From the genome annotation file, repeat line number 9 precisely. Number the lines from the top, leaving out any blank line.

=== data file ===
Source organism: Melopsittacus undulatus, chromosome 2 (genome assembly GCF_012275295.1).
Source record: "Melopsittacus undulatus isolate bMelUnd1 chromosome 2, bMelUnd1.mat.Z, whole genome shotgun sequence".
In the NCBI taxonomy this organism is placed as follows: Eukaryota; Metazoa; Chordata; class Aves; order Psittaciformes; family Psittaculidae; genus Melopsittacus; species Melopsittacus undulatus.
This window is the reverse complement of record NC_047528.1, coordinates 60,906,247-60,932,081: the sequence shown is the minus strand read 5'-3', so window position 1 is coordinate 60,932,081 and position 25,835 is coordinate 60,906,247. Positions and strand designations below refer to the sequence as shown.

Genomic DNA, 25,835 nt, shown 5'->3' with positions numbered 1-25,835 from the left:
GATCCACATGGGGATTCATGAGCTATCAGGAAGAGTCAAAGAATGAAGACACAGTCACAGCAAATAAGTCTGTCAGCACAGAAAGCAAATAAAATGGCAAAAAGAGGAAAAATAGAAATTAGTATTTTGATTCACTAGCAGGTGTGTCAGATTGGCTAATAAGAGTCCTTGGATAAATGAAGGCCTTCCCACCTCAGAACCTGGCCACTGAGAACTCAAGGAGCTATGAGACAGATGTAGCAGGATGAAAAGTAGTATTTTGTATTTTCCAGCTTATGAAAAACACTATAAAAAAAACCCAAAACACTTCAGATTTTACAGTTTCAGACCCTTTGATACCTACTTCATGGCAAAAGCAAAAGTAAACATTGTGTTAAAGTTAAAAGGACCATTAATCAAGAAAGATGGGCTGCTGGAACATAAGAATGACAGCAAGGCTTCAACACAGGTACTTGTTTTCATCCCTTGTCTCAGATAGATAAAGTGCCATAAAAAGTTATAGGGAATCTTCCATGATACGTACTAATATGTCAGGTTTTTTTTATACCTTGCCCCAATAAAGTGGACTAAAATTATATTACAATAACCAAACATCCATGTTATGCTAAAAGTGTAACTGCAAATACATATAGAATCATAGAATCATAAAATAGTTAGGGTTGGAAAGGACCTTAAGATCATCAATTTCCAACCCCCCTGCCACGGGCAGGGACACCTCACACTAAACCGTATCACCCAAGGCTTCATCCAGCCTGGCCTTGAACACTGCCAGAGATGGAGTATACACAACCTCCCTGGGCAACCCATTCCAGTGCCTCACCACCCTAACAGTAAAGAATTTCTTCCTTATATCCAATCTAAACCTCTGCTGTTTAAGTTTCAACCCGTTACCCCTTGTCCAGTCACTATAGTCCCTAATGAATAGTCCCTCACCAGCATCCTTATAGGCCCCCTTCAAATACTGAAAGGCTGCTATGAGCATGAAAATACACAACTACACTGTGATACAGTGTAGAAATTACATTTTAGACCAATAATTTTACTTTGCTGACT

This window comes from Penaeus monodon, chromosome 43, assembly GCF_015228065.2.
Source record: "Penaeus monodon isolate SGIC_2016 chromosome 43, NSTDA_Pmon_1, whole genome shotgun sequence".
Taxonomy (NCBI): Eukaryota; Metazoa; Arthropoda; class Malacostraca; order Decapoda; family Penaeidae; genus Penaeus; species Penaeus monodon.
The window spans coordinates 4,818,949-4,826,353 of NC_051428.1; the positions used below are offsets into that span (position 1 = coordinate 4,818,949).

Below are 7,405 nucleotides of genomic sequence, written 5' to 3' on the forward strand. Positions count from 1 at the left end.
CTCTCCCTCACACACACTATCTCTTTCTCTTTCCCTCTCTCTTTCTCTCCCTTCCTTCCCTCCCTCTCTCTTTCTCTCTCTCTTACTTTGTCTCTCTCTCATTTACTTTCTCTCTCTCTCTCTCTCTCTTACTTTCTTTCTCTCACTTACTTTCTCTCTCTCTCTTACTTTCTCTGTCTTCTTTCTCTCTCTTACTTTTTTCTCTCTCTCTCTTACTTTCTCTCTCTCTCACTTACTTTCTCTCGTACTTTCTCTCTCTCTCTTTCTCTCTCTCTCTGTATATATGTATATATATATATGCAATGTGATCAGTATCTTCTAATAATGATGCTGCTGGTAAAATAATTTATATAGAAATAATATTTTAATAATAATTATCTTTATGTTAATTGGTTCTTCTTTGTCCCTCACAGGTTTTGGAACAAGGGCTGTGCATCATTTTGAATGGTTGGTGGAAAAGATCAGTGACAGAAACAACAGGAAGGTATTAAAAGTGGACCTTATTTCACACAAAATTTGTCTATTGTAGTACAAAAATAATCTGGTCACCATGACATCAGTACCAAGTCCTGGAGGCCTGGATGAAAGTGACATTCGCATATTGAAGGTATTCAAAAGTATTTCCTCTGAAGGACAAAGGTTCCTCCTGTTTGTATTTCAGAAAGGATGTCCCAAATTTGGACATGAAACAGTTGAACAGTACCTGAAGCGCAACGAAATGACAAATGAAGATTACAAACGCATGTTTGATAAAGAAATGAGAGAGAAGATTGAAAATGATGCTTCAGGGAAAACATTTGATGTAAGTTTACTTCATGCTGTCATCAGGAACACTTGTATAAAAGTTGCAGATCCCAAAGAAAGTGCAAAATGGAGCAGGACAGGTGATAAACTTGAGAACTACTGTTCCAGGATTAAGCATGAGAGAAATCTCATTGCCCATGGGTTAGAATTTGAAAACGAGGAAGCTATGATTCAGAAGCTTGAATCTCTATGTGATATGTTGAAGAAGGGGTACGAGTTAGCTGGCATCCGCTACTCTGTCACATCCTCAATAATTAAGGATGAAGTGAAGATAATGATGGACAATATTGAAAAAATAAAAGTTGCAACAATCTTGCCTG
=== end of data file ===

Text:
Taxonomy (NCBI): Eukaryota; Metazoa; Arthropoda; class Malacostraca; order Decapoda; family Penaeidae; genus Penaeus; species Penaeus monodon.